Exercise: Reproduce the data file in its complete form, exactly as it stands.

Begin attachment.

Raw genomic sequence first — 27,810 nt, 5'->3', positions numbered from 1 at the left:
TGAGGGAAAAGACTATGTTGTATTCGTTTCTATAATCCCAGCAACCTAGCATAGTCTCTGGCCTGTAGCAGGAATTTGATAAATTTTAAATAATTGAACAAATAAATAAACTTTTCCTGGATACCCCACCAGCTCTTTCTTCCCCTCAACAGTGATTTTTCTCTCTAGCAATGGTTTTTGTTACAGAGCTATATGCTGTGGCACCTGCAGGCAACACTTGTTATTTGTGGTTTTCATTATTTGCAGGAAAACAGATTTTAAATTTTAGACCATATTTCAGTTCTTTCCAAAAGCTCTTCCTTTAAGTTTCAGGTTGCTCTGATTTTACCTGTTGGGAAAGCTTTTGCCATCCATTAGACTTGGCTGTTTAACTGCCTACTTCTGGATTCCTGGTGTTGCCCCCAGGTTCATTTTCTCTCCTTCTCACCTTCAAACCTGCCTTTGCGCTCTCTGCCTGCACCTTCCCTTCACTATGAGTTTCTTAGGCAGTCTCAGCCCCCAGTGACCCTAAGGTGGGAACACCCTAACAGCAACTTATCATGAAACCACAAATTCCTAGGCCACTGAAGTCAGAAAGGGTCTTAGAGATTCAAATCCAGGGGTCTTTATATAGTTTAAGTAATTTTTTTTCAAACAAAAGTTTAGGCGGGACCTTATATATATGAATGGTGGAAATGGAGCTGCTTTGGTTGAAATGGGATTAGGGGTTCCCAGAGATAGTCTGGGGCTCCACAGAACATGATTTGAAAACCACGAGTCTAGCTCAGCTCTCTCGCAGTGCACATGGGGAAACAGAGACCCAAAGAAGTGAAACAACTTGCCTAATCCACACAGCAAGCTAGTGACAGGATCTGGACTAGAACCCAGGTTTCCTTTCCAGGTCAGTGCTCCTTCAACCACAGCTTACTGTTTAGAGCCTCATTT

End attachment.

Raw genomic sequence first — 27,810 nt, 5'->3', positions numbered from 1 at the left:
TGAGGGAAAAGACTATGTTGTATTCGTTTCTATAATCCCAGCAACCTAGCATAGTCTCTGGCCTGTAGCAGGAATTTGATAAATTTTAAATAATTGAACAAATAAATAAACTTTTCCTGGATACCCCACCAGCTCTTTCTTCCCCTCAACAGTGATTTTTCTCTCTAGCAATGGTTTTTGTTACAGAGCTATATGCTGTGGCACCTGCAGGCAACACTTGTTATTTGTGGTTTTCATTATTTGCAGGAAAACAGATTTTAAATTTTAGACCATATTTCAGTTCTTTCCAAAAGCTCTTCCTTTAAGTTTCAGGTTGCTCTGATTTTACCTGTTGGGAAAGCTTTTGCCATCCATTAGACTTGGCTGTTTAACTGCCTACTTCTGGATTCCTGGTGTTGCCCCCAGGTTCATTTTCTCTCCTTCTCACCTTCAAACCTGCCTTTGCGCTCTCTGCCTGCACCTTCCCTTCACTATGAGTTTCTTAGGCAGTCTCAGCCCCCAGTGACCCTAAGGTGGGAACACCCTAACAGCAACTTATCATGAAACCACAAATTCCTAGGCCACTGAAGTCAGAAAGGGTCTTAGAGATTCAAATCCAGGGGTCTTTATATAGTTTAAGTAATTTTTTTTCAAACAAAAGTTTAGGCGGGACCTTATATATATGAATGGTGGAAATGGAGCTGCTTTGGTTGAAATGGGATTAGGGGTTCCCAGAGATAGTCTGGGGCTCCACAGAACATGATTTGAAAACCACGAGTCTAGCTCAGCTCTCTCGCAGTGCACATGGGGAAACAGAGACCCAAAGAAGTGAAACAACTTGCCTAATCCACACAGCAAGCTAGTGACAGGATCTGGACTAGAACCCAGGTTTCCTTTCCAGGTCAGTGCTCCTTCAACCACAGCTTACTGTTTAGAGCCTCATTT